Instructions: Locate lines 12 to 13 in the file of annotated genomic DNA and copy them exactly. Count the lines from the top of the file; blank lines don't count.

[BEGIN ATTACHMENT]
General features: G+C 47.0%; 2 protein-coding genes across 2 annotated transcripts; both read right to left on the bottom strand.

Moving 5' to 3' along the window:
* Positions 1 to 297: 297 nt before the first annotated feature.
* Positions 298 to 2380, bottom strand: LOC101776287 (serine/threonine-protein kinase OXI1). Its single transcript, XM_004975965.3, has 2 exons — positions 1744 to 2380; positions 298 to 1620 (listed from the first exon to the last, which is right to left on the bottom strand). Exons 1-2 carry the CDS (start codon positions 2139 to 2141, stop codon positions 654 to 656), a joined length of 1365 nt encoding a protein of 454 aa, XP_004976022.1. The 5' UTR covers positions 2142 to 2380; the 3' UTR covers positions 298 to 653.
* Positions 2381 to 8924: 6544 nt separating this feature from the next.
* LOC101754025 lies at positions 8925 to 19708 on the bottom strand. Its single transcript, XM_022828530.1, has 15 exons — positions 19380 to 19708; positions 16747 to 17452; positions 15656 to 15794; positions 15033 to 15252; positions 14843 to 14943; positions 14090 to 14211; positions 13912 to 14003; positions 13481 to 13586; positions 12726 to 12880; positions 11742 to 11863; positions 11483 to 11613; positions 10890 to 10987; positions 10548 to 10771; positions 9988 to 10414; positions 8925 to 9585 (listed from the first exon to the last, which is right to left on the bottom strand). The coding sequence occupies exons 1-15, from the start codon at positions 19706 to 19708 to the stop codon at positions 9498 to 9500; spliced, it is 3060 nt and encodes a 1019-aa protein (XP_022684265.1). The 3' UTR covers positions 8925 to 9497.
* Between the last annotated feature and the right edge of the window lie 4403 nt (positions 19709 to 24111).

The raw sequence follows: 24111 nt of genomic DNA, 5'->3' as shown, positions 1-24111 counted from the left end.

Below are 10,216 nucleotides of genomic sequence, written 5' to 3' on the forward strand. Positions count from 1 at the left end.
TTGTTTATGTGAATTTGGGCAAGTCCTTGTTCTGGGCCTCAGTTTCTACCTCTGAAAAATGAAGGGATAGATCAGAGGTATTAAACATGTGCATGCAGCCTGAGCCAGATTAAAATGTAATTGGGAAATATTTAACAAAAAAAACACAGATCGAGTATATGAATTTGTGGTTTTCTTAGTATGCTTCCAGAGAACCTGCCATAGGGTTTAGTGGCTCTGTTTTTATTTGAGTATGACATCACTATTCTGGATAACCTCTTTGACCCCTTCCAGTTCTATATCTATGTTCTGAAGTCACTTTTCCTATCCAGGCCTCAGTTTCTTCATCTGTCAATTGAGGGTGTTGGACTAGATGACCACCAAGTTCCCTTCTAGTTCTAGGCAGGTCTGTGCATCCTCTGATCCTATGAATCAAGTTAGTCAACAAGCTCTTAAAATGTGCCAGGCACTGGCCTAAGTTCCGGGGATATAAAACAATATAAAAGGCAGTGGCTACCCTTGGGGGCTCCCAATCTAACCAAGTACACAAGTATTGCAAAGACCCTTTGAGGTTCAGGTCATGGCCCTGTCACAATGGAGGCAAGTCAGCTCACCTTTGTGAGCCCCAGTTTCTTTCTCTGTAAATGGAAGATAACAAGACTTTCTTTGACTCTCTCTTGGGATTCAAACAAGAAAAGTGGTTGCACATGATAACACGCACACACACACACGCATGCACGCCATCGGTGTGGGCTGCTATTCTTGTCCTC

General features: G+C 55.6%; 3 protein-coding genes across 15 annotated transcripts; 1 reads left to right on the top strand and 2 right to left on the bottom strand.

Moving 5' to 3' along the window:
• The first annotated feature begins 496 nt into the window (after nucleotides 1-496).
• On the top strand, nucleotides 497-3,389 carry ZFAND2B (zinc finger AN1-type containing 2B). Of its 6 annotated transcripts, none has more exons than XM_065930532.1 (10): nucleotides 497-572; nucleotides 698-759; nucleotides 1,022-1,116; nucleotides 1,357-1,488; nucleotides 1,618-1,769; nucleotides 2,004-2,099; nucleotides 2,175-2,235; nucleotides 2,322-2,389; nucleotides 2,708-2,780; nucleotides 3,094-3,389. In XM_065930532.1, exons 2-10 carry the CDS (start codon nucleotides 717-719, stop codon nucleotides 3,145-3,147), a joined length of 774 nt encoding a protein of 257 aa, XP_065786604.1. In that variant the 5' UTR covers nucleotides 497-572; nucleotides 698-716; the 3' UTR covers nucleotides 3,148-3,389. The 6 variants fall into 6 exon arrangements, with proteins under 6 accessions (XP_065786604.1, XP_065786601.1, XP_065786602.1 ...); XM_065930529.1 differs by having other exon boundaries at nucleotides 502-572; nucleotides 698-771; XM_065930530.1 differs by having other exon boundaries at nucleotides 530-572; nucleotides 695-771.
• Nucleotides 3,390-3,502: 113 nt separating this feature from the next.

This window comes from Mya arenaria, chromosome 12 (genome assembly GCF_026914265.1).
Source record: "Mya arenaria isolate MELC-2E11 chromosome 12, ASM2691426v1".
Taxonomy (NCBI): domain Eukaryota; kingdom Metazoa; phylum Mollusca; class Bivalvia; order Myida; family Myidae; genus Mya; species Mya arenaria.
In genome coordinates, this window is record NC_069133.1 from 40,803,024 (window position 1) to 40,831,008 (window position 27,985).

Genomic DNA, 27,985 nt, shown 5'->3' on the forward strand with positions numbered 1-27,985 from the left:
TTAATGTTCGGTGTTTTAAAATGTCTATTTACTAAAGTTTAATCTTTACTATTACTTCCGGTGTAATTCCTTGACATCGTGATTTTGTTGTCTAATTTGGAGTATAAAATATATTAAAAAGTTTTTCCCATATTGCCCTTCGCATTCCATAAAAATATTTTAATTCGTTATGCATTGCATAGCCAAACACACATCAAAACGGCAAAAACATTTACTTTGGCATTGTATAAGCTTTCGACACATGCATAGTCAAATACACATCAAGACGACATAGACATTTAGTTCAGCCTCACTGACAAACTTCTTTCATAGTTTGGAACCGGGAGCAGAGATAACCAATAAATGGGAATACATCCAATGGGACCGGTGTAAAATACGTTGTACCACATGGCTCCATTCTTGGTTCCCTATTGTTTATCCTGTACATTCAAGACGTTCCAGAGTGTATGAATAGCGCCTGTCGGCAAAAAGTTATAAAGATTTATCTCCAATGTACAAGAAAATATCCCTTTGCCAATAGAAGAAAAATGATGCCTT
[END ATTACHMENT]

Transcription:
Moving 5' to 3' along the window:
• The first annotated feature begins 496 nt into the window (after nucleotides 1-496).